Historical, Amish fiction offer insight

There are several new historical and Amish fiction books out right now to give readers a new perspective.

First from “The Daughters of the Mayflower” series by Shannon McNear comes “The Cumberland Bride.”

It’s 1794, and Kate’s father is ready to move further West into the wilderness to farm, while Kate is ready for an adventure. And she soon seems captivated by the man hired as their scout, Thomas Blensoe, who is to get the settlers across the Kentucky Wilderness. But is there more to Thomas than Kate can guess? Is she on the path to adventure or danger?

With a historical setting, an intriguing romance and plenty of adventure, this is a great story for historical fans.

“The Cumberland Bride” is published by Barbour Press. It is $12.99.


A novel that celebrates letter writing set in th 1980s with “The Lost Letters of William Woolf” by Helen Cullen.

William Woolf is a letter detective for the Dead Letters Depot, hoping to reunited lost mail with its recipient and hoping to write about his work. While his relationship with his wife seems strained, a letter simply addressed to My Great Love, seems to call to him. Written by a woman named Winter to someone she hasn’t met, he is drawn into her story and becomes entranced by the woman behind the letter.

Can he solve the mystery and find Winter? What will it mean to his life if he does?

A look into marriage and letter writing, this is a moving story.

“The Lost Letters of William Woolf” is published by Graydon House. It is 26.99 and 336 pages long.


New York Times bestselling author Patti Callahan looks into the life of C.S. Lewis via his wife in “Becoming Mrs. Lewis.”

Poet and writer Joy Davidman is having a difficult time with her husband and then a religious revelation when a friend suggests she write fellow author C.S. Lewis with questions about faith. The two begin a friendship via their letters and Joy even travels to England in hopes of finally meeting her friend. When her marriage ends with her husband leaving her for her cousin, she decides England is where her heart is. But does it also to belong to the man she calls a friend?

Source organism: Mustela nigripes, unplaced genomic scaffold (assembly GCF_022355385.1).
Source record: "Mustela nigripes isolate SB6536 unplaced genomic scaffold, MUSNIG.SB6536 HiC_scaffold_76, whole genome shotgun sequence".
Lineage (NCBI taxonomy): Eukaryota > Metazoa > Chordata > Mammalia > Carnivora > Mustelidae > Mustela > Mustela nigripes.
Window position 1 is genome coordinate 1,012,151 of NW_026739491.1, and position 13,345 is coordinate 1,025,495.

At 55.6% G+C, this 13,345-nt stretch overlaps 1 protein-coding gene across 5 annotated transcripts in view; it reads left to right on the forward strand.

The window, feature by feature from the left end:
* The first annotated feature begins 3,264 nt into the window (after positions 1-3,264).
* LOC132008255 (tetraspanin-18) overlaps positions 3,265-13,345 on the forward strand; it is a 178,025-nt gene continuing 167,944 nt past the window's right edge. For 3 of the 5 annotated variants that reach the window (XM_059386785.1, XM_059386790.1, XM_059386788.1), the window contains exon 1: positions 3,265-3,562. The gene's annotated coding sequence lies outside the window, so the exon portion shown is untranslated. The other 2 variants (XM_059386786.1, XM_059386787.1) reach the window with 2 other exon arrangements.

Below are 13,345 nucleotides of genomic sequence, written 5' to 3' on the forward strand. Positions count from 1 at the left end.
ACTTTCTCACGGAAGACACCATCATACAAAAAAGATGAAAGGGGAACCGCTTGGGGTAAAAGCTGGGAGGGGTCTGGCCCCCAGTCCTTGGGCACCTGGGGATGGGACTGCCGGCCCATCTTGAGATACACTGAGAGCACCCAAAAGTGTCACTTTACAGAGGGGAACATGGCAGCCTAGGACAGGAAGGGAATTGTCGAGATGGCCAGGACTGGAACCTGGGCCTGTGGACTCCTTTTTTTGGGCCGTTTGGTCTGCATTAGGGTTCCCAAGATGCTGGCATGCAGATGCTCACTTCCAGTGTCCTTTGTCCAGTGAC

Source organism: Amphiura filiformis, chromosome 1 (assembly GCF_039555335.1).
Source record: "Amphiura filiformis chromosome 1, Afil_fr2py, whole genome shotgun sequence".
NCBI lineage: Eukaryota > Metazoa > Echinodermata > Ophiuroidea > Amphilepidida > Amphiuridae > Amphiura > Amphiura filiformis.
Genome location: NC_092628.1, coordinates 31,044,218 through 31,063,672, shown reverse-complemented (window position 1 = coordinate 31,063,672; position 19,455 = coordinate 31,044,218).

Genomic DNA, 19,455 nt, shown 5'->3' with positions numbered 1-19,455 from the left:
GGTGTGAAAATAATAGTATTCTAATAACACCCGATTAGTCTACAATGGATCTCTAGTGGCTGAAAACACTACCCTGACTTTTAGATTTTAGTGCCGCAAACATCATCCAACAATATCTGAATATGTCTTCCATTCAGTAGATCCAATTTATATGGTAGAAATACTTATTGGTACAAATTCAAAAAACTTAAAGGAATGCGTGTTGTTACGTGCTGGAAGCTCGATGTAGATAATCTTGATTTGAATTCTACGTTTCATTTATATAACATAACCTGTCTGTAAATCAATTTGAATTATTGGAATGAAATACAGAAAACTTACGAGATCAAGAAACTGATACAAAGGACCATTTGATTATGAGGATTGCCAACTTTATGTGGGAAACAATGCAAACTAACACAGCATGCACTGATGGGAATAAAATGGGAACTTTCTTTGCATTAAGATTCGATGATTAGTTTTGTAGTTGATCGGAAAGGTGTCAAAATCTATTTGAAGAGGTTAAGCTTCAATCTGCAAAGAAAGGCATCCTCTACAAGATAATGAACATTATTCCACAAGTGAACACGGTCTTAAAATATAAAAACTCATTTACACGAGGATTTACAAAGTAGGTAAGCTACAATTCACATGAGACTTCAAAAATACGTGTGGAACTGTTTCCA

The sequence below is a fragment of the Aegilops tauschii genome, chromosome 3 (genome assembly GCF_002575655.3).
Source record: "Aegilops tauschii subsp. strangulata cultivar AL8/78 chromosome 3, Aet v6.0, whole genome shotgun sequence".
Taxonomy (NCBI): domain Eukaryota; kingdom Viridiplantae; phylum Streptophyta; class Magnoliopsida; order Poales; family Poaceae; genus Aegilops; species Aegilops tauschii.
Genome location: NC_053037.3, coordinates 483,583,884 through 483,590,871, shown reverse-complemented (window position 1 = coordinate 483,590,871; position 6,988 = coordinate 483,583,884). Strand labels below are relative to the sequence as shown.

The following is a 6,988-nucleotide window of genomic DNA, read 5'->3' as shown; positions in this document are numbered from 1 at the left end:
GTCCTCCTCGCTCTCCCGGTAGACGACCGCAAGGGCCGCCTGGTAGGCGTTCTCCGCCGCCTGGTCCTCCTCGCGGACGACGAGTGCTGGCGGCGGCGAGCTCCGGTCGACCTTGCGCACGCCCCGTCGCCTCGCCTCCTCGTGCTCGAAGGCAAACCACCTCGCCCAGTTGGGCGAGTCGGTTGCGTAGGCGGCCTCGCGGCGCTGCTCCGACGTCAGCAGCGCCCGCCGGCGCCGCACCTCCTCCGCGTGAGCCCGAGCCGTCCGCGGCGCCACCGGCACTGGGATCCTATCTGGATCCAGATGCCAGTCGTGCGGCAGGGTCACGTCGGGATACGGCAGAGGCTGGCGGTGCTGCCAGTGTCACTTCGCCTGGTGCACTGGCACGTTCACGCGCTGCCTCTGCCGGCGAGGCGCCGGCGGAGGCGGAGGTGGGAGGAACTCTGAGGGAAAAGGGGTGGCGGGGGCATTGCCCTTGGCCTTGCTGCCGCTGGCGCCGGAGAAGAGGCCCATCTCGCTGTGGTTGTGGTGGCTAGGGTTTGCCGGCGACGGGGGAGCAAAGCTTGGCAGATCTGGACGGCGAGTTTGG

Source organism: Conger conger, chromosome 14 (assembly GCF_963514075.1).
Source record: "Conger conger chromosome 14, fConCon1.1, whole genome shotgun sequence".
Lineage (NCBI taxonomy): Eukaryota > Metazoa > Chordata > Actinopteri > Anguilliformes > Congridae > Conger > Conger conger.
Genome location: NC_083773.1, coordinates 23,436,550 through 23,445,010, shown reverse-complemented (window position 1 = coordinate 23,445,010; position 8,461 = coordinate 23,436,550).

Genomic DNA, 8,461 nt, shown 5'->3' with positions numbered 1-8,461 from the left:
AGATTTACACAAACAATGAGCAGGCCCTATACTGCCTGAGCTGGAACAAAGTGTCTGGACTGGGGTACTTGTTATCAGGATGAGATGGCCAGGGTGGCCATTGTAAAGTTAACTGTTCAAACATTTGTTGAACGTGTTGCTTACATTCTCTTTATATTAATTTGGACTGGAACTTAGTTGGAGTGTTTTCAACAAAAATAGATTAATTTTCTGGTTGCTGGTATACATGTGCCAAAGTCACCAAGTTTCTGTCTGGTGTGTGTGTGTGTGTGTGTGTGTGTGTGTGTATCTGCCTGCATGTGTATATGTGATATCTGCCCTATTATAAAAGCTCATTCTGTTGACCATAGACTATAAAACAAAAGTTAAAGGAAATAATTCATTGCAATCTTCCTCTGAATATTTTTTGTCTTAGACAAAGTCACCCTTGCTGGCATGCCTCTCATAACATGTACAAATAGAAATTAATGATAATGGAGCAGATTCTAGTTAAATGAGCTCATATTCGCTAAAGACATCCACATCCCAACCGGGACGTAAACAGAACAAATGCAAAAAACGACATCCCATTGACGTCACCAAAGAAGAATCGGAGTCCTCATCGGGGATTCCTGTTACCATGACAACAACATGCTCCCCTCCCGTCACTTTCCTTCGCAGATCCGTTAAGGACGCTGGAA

And what can their future hold together?

A look into a love story between real people with a fictionalized slant, this is one that will interest readers of Lewis.

“Becoming Mrs. Lewis” is published by Thomas Nelson. It is $25.99 and 432 pages long.


An Amish novella gives readers a taste of four writers’ worlds in “An Amish Homecoming.”

In “No Place Like Home” by Amy Clipston, a young woman returns to visit her family after her husband is killed. There, Eva meets Ian Miller, the man her parents always preferred for her, living at the farm and running things.

Is he trying to sneak in and get her land? Or is something else going on? Eva must find out what Ian means to her family and her as well.

In “When Love Returns” by Beth Wiseman, Sarah left home after her unplanned pregnancy. Now, six years later, she returns, seeking help for her and her daughter, and comes face to face again with Abram. Can the two work through their past in order to have a future together?

In “The Courage to Love” by Shelley Shepard Gray, Irene is still haunted by the death of the English man who saved her life. Renting a room from an older couple, Mary Ruth and Henry, and helping them around the house seems to be the fresh start she needs. Then their son, Marcus, shows up and thinks Irene is up to no good.

Can she prove her friendship with the couple, and with him as well?

In “What Love Built” by Kathleen Fuller, Carolyn left her hometown 10 years ago, and is determined to build a bakery and start anew. Atlee is also trying to start anew after the death of his wife. Can these two form a friendship that will help them both move on?

These are all lovely stories that will enchant fans and introduce new fans to the genre.

“An Amish Homecoming” is published by Zondervan. It is $15.99 and 400 pages long.


Contact Amy Phelps at aphelps@newsandsentinel.com